A Florida appellate court, for the appeals district covering Miami-Dade County, recently entered a decision dealing with the authority of Parenting Coordinators in family law cases, and the confidentiality of communications in Parenting Coordination — Sotero v. Sullivan. In this case, the Mother appealed the decision of the trial court based on the trial court without the consent of the Mother:
- giving the parenting coordinator the authority to make binding decisions regarding the minor child in the case;
- giving the parenting coordinator the authority to impose monetary sanctions upon the parents; and
- waiving the confidentiality of communications with the parenting coordinator.
The appeal also dealt with the confidentiality of the Mother’s communication with her own individual therapist. The Father, through his attorney, consented to the trial court’s order being overturned. The appeals court treated that as a “confession of error” and based on that “vacated” the trial court’s order and “remanded” the case back to the trial court, for it to make a decision consistent with the rules governing parenting coordinators.
The rules for Parenting Coordinators are found in Florida’s Statutes – F.S. § 61.125, and the Florida Family Law Rules of Procedure, Rule 12.742 (if you follow this link just scroll down until you come to the text for Rule 12.742). The Florida Legislature passes the laws/statutes of the State of Florida, and Florida’s Supreme Court adopts Rules of Procedure, including the Family Law Rules of Procedure, which are binding rules and must be followed also.
Parties can voluntarily meet with a Parenting Coordinator if they want, without a court order, and agree between themselves and with the Parenting Coordinator what the rules will be, and the rules specifically applicable to court ordered Parenting Coordination would not apply. If there’s not a great deal of conflict between parents, and they simply want some help working out children’s issues or a Parenting Plan, they may not be concerned about confidentiality or a court order. There could be or there could be a way to fashion confidentiality for non-court ordered parenting coordination, but there are actually several legal issues to address for that. There are some potential advantages if parenting coordination is not confidential. There are different “schools” of thought about the importance of confidentiality in parenting coordination– some Parenting Coordinators strongly believe confidentiality is important to help people feel free to address issues in the sessions. Some believe it should be waived by the parties, so the Parenting Coordinator, if necessary, can come to court at some point, make his or her recommendations or report, and help to get the children’s issues resolved. The Parenting Coordination statute reflects the view that confidentiality, with the exceptions discussed in Part II of this post, is important.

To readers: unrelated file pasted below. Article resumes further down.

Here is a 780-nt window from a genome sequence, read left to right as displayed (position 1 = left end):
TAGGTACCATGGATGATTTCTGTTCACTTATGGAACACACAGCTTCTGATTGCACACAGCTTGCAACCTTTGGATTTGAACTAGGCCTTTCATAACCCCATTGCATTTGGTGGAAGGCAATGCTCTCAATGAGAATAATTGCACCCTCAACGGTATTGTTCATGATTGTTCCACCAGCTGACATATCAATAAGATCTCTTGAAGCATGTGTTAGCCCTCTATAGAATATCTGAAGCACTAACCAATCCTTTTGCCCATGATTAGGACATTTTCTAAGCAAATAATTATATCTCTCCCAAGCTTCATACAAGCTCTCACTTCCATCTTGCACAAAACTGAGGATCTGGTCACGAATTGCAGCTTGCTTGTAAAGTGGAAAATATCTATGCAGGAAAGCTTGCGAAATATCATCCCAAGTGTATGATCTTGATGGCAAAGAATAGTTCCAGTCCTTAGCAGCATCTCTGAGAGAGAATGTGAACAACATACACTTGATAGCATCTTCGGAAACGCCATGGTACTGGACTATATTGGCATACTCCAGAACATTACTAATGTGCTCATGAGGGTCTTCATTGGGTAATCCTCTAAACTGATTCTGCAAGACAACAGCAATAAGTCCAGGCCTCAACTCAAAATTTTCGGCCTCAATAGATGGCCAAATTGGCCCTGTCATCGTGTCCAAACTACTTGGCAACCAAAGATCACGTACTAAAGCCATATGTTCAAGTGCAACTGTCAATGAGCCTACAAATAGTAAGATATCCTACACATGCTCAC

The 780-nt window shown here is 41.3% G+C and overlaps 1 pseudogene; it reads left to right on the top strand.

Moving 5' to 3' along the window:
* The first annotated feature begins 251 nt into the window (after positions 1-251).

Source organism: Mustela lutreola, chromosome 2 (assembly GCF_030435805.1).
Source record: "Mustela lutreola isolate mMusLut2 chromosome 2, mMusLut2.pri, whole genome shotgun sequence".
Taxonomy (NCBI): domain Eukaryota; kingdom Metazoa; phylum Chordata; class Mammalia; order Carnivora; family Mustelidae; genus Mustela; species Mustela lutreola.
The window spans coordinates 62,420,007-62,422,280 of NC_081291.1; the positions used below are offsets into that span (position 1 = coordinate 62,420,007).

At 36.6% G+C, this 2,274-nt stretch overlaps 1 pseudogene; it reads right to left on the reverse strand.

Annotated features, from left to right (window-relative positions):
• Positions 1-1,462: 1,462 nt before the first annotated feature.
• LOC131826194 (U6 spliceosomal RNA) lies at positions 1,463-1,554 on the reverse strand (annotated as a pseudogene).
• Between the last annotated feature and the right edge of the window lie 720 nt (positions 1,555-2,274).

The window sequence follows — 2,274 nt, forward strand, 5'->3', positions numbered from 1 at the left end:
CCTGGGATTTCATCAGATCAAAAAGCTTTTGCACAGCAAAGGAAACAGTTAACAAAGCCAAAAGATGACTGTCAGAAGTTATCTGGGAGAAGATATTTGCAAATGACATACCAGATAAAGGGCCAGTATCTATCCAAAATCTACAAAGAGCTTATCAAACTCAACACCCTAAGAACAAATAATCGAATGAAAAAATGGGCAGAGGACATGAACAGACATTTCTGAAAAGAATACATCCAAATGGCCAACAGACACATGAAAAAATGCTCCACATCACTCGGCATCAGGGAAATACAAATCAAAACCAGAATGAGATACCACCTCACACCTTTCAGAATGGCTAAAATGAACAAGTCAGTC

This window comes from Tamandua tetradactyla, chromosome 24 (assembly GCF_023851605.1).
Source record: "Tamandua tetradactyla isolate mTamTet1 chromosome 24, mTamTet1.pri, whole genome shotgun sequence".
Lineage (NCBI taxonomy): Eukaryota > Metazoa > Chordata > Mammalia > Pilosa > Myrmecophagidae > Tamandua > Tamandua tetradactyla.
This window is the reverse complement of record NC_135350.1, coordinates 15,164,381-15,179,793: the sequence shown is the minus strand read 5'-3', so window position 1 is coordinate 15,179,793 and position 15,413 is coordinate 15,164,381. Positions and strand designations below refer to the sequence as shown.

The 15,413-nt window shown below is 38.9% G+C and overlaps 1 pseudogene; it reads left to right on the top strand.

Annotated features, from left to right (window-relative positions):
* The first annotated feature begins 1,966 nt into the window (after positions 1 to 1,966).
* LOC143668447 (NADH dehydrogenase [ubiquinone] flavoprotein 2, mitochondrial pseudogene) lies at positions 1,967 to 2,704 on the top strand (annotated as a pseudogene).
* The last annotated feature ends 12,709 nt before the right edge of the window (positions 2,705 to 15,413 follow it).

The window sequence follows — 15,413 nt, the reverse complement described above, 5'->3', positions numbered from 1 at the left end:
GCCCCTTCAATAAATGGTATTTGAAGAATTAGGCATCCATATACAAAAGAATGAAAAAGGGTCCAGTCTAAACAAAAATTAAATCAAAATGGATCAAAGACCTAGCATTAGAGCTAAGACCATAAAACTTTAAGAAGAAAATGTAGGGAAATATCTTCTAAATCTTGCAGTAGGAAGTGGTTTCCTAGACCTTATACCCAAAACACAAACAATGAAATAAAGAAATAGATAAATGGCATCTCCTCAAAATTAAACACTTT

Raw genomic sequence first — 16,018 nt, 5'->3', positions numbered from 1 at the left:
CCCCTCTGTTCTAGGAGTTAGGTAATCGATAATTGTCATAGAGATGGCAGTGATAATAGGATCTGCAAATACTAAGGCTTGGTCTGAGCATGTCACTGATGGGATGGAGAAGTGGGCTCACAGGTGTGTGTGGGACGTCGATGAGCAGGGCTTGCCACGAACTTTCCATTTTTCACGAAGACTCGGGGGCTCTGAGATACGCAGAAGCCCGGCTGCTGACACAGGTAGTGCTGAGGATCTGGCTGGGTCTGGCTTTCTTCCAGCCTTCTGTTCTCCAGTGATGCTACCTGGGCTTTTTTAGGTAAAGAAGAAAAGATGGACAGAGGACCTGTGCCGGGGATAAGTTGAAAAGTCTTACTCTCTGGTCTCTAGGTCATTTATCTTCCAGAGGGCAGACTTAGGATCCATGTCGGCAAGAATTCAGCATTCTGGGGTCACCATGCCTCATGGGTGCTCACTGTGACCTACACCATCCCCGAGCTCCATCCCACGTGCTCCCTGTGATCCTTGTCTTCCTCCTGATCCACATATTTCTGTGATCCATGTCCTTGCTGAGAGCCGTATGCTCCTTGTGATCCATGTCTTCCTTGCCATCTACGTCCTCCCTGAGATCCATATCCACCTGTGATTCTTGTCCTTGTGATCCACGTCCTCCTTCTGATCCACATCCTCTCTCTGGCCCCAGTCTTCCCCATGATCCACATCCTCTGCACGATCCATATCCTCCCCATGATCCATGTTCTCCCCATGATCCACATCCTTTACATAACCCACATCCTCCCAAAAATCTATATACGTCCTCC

The next piece to this rules/statute explanation, is that if the Parenting Coordination is Court ordered, the Court Order is going to look very much like Florida Family Law Rules of Procedure, Form 12.998, so you can look at that to see what is in a Parenting Coordination Order. A Court Order referring parents to a Parenting Coordination must be in “substantial compliance” with the Form Order — Form 12.998.